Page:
After the goal, you could sense the Czechs gaining confidence. It’s not like they didn’t create chances off counters prior to the Mysak tally. They had. They had a bit of bad luck when a funny carom off the back boards allowed Logan Cooley to connect in front from Matt Coronato and Matt Knies.
But Team USA never could get that big second goal to create some doubt. The Czechs played solid defense by keeping most of the chances to the outside. They used their size well on the blue line. Then countered with good speed. It was a great strategy.
When Devils prospect Petr Hauser took a pass from Ivan Ivan and blew a rocket past Kaidan Mbereko at 27:34, that gave Czechia the lead. They then got a crusher Mbereko let in a soft one to Matyas Sapovaliv 3:11 later. It went right through the wickets.
For a while, it looked like there’d be no comeback. Ranger prospect Brett Berard got tossed for slewfooting Sasha Pastujov less than three minutes into the third period. But the American penalty kill was strong and drew a penalty on Stanislav Svozil. He’d later get nabbed for a kneeing major on Cooley, who fortunately was okay.
While the Czechs did a solid job on the kill, it was Carter Mazur who was able to cash in on a rebound of a Landon Slaggert shot directly in front for a big power play goal that cut the deficit to one with 8:29 left. Mazur had an outstanding tournament finishing with five goals and seven points. It looks like the Red Wings have a good one for the future. He’ll return to Denver for his sophomore year.
After the Czechs killed the remainder of the major penalty, they clamped down. Even though USA pushed for the equalizer, they never could get the kind of high quality chance needed to force overtime.
For most of the game, Luke Hughes played through an injury he sustained on an early shift. He played over 24 minutes despite clearly struggling. He only had two shots on goal. Not having the Devils top prospect as a scoring threat hurt Team USA. Maybe Nate Leaman made a mistake using him so much.
Of all the defensemen, Tyler Kleven stood out. His physicality and edge was notable. The Ottawa future looks like a rugged player who should help bolster that blue line. Kleven enters his junior year at North Dakota.
With time running down in the third, Leaman pulled Mbereko for an extra skater. They went six-on-five. However, after a face-off win by Thomas Bordeleau, Hughes tried to go through the middle up top. It was easily intercepted by Kulich for an unassisted empty netter at 58:28.
A visibly frustrated Hughes broke his stick on the net. You couldn’t blame him. It was a tough moment for a player who looks to have a high ceiling like older brother Jack Hughes. He fought hard throughout. It just wasn’t Team USA’s night.
The thing about this tournament is it doesn’t matter what you do in Group play. Once it gets to the knockout stage, anything can happen. As long as you qualify, that’s a great chance to make something happen.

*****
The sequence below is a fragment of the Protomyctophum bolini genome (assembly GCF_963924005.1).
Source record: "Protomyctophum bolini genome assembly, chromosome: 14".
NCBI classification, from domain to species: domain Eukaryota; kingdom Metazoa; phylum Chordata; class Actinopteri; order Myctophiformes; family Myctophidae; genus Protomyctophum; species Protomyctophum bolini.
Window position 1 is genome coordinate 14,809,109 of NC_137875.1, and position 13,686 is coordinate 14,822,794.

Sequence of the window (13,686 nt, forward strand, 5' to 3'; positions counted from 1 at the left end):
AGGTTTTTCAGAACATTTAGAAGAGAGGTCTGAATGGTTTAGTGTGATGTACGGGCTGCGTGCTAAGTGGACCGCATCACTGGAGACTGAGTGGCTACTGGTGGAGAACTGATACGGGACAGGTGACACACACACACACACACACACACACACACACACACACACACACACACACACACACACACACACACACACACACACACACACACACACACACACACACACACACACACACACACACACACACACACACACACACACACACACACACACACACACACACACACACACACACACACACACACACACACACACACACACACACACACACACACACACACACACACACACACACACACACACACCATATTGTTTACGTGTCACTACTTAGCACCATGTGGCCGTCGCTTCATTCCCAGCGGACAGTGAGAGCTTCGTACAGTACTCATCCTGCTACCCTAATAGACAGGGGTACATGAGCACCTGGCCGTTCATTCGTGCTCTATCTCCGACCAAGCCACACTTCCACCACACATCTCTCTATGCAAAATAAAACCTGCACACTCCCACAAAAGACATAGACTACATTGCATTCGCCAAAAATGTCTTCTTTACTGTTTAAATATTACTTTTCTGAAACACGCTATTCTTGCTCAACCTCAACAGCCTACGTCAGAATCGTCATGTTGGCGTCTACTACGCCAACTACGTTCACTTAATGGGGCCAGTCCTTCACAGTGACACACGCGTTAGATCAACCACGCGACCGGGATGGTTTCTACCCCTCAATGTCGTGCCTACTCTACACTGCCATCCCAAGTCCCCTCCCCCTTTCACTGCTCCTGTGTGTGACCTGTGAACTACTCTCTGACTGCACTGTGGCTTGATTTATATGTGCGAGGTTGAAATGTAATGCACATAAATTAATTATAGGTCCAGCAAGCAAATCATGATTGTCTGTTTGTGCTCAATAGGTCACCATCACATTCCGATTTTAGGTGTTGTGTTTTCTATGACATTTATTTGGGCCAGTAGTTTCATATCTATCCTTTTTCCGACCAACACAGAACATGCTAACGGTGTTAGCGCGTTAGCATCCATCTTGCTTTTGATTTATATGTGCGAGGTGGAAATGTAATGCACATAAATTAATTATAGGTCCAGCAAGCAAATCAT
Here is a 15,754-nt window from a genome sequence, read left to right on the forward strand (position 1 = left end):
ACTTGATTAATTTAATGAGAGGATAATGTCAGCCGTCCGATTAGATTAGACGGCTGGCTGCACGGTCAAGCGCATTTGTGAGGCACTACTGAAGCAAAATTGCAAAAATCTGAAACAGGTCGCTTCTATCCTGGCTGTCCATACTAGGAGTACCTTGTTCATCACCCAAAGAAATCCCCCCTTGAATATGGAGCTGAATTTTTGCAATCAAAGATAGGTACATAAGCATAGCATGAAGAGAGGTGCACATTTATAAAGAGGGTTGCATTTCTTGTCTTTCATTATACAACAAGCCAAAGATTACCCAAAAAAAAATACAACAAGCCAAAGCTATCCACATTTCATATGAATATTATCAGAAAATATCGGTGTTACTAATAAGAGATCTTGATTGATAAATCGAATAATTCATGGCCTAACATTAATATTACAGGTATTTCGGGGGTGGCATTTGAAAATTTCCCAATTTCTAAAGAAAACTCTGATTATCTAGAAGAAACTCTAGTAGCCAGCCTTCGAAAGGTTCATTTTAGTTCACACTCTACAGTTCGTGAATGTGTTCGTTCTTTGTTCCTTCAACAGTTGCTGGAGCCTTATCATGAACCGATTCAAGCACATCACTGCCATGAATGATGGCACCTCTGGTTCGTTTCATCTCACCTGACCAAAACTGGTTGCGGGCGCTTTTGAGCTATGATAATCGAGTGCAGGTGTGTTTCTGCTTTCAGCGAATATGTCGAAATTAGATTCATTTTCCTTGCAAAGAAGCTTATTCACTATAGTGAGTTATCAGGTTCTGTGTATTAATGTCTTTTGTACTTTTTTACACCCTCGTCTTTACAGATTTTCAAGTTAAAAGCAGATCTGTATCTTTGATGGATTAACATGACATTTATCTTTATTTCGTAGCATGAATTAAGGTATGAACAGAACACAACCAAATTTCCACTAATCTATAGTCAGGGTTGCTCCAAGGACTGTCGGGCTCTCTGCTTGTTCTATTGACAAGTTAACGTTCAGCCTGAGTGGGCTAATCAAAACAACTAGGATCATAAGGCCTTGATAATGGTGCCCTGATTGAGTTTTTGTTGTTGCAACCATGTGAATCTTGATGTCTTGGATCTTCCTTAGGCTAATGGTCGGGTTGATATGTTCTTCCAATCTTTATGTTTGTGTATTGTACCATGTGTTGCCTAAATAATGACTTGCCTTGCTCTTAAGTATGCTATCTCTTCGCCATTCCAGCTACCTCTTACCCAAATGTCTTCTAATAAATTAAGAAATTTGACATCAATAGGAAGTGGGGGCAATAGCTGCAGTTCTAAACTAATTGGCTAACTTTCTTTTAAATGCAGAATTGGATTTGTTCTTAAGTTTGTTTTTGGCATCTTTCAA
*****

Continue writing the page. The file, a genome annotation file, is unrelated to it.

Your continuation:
Upsets are possible. That same day, Switzerland gave Canada a game. They lost 6-3. But anyone that watched knows it was competitive and wide open. It wasn’t over until the empty netter. Even Latvia was even with Sweden until their best player Emil Andrae scored off a face-off for the winner with over 10 minutes left. The defenseman looks to have a bright future in Philadelphia.
You never know. Czech was down 4-0 to Canada in the semis before they made it interesting with two goals in the third. Eventually, Canada put it away. Finland, who was clearly better than rival Sweden, only managed to beat Jesper Wallstedt once. It was enough to hold up as the only goal in their semifinal.
This wasn’t as good a WJC. Not having Russia hurt along with the schedule. When you factor in how expensive tickets were due to the pandemic, it made for a lot of empty seats until the final. Hockey Canada needed this tournament more than some of the players who dropped out to get ready for NHL training camp.
Regardless what your opinion is on Russia, it’s ridiculous to penalize young athletes for the gross actions of a lunatic. That kind of thinking is flawed and comes off xenophobic. Ditto for Wimbledon earlier this summer.
I heard a well respected TSN broadcaster question whether Matvei Michkov should go second behind Connor Bedard in the 2023 Draft because he’s, “Russian.” It didn’t come off well. Sometimes, no words are better. We don’t tune into these games for biased opinions. Leave that stuff alone.
As far as the WJC, congrats to all the players who competed and its organizers. As usual, the medal ceremony was outstanding. You had Canadian players embracing Finnish players. That was fantastic. Plus the winners singing O’ Canada along with the crowd.
Here is the media All-Star Team.
G Jesper Wallstedt, Sweden 🇸🇪
D Olen Zellweger, Canada 🇨🇦
D Emil Andrae, Sweden 🇸🇪
F Mason McTavish, Canada 🇨🇦
F Joakim Kemell, Finland 🇫🇮
F Jan Mysak, Czechia 🇨🇿
Most Valuable Player Mason McTavish, Canada 🇨🇦
IIHF Directorate Awards
Best Goalkeeper: Jesper Wallstedt, Sweden 🇸🇪
Best Defender: Kasper Puutio, Finland 🇫🇮
Best Forward: Mason McTavish, Canada 🇨🇦